Nokia unveils Net appliance running Linux

Based on open standards and technologies, ranging from an x86-based hardware architecture to HTML (Hypertext Markup Language) and the open-source Linux operating system and Mozilla browser, the Nokia Media Terminal was designed to allow Internet and digital TV-based content to be viewed on TV sets as well as computer displays.

"Using open standards is very important; since this is not a stand-alone device, we wanted to make sure that it can communicate with as many other devices as possible," said Katarina Hägg, from Nokia Home Communications, the unit of the Finnish company that developed the device.

"Since the product is based on open technologies, we also wanted to give something back to the community," she added. "We are doing this by making available the source code to a DVB [Digital Video Broadcasting] API [application programming interface] we have developed with our German partner Convergence."

The source code will be released via the Web at www.linuxtv.org , she added.

Scheduled to ship in volume late in the second quarter of 2001, the Media Terminal is a global product, but is aimed primarily at the European and US markets.

Nokia is currently in talks with service providers about bundling the Media Terminal with their offerings, she added.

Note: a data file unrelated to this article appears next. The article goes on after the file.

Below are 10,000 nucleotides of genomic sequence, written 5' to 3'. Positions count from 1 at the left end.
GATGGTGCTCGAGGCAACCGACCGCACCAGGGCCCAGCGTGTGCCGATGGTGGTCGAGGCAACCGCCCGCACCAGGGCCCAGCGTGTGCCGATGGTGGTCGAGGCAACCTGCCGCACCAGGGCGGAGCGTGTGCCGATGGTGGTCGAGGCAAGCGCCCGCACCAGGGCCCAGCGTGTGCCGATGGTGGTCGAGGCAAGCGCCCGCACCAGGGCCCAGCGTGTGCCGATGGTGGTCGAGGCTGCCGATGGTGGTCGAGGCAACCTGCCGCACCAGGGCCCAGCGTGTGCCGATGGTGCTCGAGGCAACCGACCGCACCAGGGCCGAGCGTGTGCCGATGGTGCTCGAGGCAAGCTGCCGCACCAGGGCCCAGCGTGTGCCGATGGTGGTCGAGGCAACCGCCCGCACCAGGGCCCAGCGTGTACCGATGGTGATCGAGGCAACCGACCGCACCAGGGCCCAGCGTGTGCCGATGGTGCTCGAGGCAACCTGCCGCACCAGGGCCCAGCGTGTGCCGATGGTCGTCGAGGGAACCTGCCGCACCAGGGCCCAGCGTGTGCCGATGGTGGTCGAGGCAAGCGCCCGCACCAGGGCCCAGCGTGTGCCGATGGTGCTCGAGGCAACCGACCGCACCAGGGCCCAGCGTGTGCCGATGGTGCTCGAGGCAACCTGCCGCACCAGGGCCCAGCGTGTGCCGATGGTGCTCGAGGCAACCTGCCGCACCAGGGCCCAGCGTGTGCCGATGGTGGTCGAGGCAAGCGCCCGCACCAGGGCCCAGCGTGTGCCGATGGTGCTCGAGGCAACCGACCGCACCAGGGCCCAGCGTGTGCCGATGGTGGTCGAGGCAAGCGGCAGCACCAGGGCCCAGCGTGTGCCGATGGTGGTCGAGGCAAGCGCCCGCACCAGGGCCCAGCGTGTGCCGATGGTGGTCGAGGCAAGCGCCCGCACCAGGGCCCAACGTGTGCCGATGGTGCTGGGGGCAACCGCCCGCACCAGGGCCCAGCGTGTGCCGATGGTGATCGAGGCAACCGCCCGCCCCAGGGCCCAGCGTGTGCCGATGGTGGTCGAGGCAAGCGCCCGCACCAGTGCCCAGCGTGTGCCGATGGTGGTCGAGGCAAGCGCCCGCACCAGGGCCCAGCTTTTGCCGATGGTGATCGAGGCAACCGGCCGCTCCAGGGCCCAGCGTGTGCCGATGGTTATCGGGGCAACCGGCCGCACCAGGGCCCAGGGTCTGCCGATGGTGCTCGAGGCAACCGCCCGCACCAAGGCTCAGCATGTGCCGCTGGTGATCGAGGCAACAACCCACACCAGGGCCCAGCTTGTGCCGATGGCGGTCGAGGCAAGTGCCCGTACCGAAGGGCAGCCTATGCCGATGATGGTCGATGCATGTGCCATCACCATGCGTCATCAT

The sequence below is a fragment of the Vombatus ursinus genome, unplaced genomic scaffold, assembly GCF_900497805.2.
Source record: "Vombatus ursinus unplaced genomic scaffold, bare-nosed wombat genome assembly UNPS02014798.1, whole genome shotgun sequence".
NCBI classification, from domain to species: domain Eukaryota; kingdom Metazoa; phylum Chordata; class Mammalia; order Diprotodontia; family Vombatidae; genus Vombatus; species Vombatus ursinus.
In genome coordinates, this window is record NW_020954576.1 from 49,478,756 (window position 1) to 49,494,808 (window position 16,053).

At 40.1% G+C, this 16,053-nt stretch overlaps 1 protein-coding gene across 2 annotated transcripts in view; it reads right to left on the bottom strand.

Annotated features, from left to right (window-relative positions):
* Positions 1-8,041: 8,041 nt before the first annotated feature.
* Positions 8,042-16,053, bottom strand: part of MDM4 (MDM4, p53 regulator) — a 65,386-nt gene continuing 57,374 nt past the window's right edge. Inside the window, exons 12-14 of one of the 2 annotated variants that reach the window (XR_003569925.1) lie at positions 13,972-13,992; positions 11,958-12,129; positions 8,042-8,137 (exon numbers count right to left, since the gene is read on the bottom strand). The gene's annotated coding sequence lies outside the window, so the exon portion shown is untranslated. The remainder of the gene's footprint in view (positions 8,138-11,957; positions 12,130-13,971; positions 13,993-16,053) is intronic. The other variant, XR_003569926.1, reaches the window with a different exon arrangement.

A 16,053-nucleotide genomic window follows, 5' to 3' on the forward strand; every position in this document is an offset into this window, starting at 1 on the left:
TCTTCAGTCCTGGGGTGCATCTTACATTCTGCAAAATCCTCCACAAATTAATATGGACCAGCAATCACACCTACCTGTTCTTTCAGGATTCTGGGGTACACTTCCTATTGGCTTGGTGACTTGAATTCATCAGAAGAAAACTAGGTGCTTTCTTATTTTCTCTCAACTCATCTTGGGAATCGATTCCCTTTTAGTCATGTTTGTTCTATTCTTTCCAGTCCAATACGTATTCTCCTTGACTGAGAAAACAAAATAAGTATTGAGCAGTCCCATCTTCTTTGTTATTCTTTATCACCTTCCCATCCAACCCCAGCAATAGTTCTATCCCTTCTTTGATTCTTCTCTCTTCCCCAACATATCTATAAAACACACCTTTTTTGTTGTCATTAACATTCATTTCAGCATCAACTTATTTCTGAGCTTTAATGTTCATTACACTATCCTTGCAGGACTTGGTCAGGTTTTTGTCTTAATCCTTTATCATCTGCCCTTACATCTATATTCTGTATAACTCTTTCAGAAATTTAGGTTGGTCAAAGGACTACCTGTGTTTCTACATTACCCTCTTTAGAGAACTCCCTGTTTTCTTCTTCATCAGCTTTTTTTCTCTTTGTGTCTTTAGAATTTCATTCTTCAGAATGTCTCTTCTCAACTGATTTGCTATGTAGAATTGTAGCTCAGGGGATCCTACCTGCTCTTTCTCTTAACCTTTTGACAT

End-user pricing for such packages will probably range between $US200 and $US800, depending on how heavily the service providers are willing to subsidise the hardware, Hägg said.

The Media Terminal's Internet technologies were developed in cooperation with chip giant Intel, Nokia said in a statement.

Designed to support full Internet access and push-type Internet services over TV broadcast networks, initial versions of the device will support DVB broadcast networks. An ADSL (Asymmetric Digital Subscriber Line) version will also be made available, Nokia said, enabling full Internet media decoding capabilities for TV viewers.

Other main features of the Media Terminal include split-screen TV/Internet, pause/replay of live broadcasts, digital TV recording to a hard disk, video on demand, file audio player, e-mail, 3-D games and digital TV/radio. It can also be connected to devices such as printers and digital cameras, Nokia said.

To support such features, the Media Terminal will be powered by a 366MHz or faster Intel Celeron processor and also will include a 20GB or larger hard drive.

Nokia formed the Home Communications unit in October of last year, giving it a mandate to develop digital home products and platforms.

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Terho Uimonen

PC World

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